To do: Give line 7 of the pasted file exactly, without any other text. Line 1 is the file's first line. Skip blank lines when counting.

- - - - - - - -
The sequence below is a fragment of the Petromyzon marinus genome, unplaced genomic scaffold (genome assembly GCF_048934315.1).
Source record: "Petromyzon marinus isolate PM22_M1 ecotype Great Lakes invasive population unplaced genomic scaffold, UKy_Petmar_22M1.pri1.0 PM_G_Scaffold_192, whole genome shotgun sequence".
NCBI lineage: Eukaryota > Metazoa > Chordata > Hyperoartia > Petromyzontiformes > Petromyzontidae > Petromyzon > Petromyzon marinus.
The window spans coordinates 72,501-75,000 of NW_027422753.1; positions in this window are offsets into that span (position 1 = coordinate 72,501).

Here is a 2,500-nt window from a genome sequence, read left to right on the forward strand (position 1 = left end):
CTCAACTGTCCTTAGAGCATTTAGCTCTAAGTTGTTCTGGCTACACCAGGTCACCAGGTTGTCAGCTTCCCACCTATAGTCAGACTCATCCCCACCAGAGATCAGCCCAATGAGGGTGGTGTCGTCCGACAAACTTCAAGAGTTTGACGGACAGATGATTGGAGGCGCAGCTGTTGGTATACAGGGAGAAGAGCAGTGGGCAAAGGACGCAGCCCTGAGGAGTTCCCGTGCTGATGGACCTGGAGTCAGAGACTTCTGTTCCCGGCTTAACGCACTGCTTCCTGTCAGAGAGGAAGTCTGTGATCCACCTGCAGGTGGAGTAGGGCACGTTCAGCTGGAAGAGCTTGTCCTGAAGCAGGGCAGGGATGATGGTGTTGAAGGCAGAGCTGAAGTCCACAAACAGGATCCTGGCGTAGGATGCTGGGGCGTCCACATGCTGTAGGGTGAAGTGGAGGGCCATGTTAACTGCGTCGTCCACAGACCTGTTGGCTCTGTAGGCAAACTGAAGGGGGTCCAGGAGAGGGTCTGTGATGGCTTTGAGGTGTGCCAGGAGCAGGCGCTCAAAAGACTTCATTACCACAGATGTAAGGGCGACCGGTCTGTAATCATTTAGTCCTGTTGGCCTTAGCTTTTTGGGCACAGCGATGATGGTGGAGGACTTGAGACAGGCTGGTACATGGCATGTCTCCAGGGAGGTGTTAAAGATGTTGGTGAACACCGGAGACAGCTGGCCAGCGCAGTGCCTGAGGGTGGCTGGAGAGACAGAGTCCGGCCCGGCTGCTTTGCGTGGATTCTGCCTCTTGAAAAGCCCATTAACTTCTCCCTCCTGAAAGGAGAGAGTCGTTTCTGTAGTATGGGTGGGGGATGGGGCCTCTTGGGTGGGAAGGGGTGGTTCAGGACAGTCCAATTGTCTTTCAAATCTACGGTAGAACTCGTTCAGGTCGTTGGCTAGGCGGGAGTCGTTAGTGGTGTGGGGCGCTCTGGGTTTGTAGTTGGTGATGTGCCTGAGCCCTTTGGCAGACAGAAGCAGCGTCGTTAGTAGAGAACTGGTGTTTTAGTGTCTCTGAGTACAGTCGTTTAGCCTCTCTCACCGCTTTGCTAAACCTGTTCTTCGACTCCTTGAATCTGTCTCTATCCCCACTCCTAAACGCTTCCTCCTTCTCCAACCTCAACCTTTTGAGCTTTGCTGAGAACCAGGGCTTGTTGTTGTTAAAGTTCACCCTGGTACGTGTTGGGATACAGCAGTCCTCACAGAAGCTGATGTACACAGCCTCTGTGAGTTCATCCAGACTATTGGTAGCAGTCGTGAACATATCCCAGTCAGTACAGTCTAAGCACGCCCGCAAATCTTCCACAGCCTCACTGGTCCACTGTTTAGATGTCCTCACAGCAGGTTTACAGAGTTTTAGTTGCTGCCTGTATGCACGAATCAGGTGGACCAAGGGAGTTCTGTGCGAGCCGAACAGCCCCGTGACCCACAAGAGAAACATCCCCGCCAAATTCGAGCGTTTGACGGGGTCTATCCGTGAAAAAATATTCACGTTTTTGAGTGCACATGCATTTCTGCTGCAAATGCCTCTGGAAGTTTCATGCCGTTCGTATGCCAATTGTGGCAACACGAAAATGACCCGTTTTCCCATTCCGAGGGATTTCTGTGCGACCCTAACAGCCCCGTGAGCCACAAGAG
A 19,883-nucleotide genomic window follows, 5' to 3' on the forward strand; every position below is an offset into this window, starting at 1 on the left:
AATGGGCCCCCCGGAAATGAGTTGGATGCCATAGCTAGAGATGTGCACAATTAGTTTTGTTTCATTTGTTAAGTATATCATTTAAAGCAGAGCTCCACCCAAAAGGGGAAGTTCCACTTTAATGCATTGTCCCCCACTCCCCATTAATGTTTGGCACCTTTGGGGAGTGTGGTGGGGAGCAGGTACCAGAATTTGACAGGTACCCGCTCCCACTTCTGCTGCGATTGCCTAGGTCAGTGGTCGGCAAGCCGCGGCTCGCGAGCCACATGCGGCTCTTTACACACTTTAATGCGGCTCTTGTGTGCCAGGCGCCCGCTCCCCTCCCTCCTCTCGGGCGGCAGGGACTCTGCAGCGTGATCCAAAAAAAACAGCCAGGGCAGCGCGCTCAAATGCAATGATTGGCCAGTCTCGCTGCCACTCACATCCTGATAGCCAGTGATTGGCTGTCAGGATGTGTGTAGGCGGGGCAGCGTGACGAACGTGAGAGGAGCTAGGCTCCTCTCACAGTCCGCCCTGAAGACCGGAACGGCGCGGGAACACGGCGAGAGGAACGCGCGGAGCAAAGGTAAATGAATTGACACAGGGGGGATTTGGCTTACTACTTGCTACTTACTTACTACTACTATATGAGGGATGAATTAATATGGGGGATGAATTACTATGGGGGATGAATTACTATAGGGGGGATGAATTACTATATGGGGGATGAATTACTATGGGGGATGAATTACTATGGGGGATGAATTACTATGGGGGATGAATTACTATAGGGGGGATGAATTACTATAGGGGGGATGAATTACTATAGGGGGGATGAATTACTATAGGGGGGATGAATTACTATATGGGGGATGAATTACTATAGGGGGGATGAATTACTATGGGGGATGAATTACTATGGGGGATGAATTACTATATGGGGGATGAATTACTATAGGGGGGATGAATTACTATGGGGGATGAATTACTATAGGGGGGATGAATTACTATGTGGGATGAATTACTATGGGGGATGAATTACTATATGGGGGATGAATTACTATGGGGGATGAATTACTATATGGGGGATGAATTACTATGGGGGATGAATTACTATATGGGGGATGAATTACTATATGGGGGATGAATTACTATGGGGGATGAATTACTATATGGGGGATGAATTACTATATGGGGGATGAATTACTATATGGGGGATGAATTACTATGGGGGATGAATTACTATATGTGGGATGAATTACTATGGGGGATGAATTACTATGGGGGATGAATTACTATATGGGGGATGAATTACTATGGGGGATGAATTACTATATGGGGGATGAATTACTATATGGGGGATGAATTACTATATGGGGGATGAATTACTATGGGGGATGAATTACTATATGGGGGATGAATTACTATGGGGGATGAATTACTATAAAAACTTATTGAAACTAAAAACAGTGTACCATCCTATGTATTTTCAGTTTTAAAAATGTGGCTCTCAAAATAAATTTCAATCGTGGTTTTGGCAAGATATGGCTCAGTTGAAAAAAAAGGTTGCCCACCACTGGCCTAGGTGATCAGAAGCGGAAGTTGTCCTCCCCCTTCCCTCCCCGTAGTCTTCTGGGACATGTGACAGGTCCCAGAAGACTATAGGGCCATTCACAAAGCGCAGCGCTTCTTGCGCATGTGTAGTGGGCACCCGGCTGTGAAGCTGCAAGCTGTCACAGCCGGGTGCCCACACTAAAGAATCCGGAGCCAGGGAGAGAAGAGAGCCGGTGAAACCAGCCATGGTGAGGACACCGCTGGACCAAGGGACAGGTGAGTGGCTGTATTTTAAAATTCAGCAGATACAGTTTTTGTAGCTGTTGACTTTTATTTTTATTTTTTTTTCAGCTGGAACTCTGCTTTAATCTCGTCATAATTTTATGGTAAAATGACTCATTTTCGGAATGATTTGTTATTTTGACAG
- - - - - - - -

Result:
A 19,883-nucleotide genomic window follows, 5' to 3' on the forward strand; every position below is an offset into this window, starting at 1 on the left: